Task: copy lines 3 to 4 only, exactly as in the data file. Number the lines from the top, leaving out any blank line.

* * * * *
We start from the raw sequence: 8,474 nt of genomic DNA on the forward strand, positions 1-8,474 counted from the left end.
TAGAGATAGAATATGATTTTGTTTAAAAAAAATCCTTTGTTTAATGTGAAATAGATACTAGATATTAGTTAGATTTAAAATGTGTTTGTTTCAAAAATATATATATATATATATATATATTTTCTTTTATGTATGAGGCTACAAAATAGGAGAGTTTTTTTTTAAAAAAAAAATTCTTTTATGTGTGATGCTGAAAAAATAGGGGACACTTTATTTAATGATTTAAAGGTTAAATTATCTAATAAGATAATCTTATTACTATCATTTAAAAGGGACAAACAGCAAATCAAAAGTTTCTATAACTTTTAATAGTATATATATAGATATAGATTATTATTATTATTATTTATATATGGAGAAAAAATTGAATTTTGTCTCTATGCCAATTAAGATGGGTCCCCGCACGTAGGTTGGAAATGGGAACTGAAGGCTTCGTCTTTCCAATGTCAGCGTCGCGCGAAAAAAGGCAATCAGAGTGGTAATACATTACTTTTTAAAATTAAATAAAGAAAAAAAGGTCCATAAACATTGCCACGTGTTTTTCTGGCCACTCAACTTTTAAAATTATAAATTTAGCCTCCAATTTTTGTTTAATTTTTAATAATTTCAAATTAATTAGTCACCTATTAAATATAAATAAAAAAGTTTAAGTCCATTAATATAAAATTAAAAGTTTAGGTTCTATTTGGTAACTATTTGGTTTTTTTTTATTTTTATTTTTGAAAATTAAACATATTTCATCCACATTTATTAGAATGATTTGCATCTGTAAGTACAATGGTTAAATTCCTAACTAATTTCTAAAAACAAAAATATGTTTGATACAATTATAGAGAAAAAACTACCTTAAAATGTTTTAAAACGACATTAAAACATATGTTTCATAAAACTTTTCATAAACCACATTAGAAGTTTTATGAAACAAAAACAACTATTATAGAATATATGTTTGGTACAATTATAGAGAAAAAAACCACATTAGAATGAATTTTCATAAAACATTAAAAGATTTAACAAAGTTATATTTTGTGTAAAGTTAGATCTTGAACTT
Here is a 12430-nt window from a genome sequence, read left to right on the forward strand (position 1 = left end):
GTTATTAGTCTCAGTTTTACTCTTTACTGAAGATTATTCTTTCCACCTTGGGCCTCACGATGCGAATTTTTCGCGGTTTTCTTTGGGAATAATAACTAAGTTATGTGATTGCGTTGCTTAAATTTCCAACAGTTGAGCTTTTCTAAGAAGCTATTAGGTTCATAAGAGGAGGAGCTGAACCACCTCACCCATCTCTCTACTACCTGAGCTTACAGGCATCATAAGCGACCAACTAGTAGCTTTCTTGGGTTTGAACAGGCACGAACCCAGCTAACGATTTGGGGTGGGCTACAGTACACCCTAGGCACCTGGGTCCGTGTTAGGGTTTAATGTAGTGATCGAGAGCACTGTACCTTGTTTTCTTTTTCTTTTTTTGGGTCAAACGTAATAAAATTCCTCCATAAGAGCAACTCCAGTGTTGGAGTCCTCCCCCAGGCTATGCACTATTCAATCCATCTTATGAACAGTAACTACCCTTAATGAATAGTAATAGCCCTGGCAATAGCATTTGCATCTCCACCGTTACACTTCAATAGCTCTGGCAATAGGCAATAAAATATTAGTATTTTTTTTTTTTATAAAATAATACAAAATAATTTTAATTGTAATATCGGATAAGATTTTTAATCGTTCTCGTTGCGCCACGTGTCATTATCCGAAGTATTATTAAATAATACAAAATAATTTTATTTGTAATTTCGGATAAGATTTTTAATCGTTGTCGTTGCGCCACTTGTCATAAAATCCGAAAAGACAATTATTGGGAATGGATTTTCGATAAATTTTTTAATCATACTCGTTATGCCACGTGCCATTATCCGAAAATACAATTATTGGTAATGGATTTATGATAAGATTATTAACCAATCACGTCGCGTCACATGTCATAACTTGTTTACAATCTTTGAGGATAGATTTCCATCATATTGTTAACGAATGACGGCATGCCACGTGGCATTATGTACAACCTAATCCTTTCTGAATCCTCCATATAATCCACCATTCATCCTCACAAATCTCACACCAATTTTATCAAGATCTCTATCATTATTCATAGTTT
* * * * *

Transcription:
Here is a 12430-nt window from a genome sequence, read left to right on the forward strand (position 1 = left end):
GTTATTAGTCTCAGTTTTACTCTTTACTGAAGATTATTCTTTCCACCTTGGGCCTCACGATGCGAATTTTTCGCGGTTTTCTTTGGGAATAATAACTAAGTTATGTGATTGCGTTGCTTAAATTTCCAACAGTTGAGCTTTTCTAAGAAGCTATTAGGTTCATAAGAGGAGGAGCTGAACCACCTCACCCATCTCTCTACTACCTGAGCTTACAGGCATCATAAGCGACCAACTAGTAGCTTTCTTGGGTTTGAACAGGCACGAACCCAGCTAACGATTTGGGGTGGGCTACAGTACACCCTAGGCACCTGGGTCCGTGTTAGGGTTTAATGTAGTGATCGAGAGCACTGTACCTTGTTTTCTTTTTCTTTTTTTGGGTCAAACGTAATAAAATTCCTCCATAAGAGCAACTCCAGTGTTGGAGTCCTCCCCCAGGCTATGCACTATTCAATCCATCTTATGAACAGTAACTACCCTTAATGAATAGTAATAGCCCTGGCAATAGCATTTGCATCTCCACCGTTACACTTCAATAGCTCTGGCAATAGGCAATAAAATATTAGTATTTTTTTTTTTTATAAAATAATACAAAATAATTTTAATTGTAATATCGGATAAGATTTTTAATCGTTCTCGTTGCGCCACGTGTCATTATCCGAAGTATTATTAAATAATACAAAATAATTTTATTTGTAATTTCGGATAAGATTTTTAATCGTTGTCGTTGCGCCACTTGTCATAAAATCCGAAAAGACAATTATTGGGAATGGATTTTCGATAAATTTTTTAATCATACTCGTTATGCCACGTGCCATTATCCGAAAATACAATTATTGGTAATGGATTTATGATAAGATTATTAACCAATCACGTCGCGTCACATGTCATAACTTGTTTACAATCTTTGAGGATAGATTTCCATCATATTGTTAACGAATGACGGCATGCCACGTGGCATTATGTACAACCTAATCCTTTCTGAATCCTCCATATAATCCACCATTCATCCTCACAAATCTCACACCAATTTTATCAAGATCTCTATCATTATTCATAGTTT